By Jim Shrine
The joint venture between Immunomedics Inc. and Beckman Coulter Inc. got its first funding, allowing development of a cancer therapeutic to begin in earnest.
A group consisting of individuals and institutions invested about $2.45 million for a 7 percent stake in the venture, IBC Pharmaceuticals LLC, which was formed to develop a product combining a bi-specific antibody from Immunomedics with a targeting technology from Beckman Coulter.
¿It now has established the necessary funding to take it from basic research into preclinical and clinical development,¿ said Cynthia Sullivan, executive director at Immunomedics. ¿The vision now is to move this product into the clinic, and then the joint venture could continue with the bi-specific approach with other antibodies. But, right now, it is extremely focused [on one product].¿
Bi-Specific Product To Target Solid Tumors
The unnamed product will target solid tumors. The bi-specific part of it will include two binding sites, with the first attaching to the tumor and the second for a therapeutic agent injected afterward that would bind to the free arm of the bi-specific antibody. The targeting technology, called the Affinity Enhancement System, is designed to get more antibodies to the tumor site.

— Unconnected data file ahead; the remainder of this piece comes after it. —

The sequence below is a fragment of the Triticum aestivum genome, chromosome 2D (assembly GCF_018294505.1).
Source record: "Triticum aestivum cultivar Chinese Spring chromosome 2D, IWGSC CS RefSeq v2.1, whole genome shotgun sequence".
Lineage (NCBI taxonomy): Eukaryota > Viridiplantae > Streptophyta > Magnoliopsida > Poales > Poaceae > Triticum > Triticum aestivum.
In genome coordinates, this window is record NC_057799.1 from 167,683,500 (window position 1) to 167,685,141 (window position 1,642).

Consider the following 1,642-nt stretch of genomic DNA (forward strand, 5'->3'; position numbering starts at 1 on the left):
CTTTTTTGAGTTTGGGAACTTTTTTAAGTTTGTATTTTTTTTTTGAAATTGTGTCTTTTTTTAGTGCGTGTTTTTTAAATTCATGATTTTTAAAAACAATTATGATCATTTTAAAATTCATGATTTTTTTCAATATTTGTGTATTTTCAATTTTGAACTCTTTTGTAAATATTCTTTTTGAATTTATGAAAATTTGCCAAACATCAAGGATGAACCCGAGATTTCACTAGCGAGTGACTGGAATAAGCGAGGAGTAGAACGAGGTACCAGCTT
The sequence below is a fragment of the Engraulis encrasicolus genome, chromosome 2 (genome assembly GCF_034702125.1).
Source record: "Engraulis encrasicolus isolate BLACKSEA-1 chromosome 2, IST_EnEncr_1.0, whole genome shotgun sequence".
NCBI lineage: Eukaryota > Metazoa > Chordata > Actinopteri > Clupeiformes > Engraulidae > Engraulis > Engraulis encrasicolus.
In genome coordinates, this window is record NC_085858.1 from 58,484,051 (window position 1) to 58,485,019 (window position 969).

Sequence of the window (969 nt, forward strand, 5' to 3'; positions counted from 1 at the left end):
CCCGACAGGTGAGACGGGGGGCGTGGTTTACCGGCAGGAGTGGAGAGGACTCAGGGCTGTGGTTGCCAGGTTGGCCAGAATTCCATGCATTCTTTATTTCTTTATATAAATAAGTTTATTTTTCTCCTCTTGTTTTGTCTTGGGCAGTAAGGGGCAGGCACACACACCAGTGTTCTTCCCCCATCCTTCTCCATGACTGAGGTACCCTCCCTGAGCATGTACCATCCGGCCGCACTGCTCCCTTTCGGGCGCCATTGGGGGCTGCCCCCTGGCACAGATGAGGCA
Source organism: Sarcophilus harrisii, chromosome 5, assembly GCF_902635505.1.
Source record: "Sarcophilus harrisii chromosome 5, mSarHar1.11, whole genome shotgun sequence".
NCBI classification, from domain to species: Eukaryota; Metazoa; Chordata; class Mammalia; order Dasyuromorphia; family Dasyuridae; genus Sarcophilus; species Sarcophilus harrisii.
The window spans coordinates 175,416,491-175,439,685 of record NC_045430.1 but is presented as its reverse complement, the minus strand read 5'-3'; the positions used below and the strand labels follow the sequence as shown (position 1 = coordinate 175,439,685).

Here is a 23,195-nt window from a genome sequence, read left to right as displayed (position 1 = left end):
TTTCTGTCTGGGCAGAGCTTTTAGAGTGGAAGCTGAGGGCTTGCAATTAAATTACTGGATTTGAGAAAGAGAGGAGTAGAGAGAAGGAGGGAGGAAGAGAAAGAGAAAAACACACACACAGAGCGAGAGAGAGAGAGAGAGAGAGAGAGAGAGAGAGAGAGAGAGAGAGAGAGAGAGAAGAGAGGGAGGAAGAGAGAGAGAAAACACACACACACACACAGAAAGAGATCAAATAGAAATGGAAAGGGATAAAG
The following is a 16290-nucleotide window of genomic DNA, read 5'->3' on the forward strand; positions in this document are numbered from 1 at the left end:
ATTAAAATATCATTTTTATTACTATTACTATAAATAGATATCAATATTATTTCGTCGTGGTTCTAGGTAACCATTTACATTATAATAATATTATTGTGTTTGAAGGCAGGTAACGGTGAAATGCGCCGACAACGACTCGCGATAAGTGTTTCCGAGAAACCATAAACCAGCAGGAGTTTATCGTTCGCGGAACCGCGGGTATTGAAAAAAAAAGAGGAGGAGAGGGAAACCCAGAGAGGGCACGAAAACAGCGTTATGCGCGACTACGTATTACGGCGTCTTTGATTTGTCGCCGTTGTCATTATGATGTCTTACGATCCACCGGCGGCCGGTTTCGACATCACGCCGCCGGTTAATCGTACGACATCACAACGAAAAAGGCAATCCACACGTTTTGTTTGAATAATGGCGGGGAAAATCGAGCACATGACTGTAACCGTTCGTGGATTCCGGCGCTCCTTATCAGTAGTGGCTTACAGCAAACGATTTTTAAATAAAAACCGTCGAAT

Immunomedics, of Morris Plains, N.J., owned 53 percent of the joint venture before the new investment. Beckman Coulter, of Fullerton, Calif., owned 47 percent. Their ownership positions were reduced proportionately.
Sullivan said the financing should get the joint venture through early clinical trials of the product. More money would be needed for Phase III testing and marketing, she said.
¿It probably will be at least a year before we¿re in either a pilot study or small Phase I/II clinical trial,¿ Sullivan said. ¿The [Affinity Enhancement System] has actually been in the clinic, just not with our antibody through their system.
¿We both believe this is truly a second-generation cancer therapy,¿ Sullivan said. ¿On our own we would not have been able to develop it as rapidly as we could through the joint venture.¿
Meanwhile, Immunomedics is awaiting decision from the FDA regarding its biologics license application for LeukoScan, an in vivo imaging agent for the detection and diagnosis of bone infection, as well as the diagnosis of acute, atypical appendicitis. That product is approved in Europe.
Immunomedics already is selling in Europe and the U.S. its in vivo imaging agent, CEA-Scan, which consists of a monoclonal antibody fragment against the cancer marker carcinoembryonic antigen (CEA), labeled with the isotope technetium-99.
Separately, Immunomedics is developing LymphoCide and CEA-Cide, two radiolabeled humanized antibodies that are in Phase I/II trials. n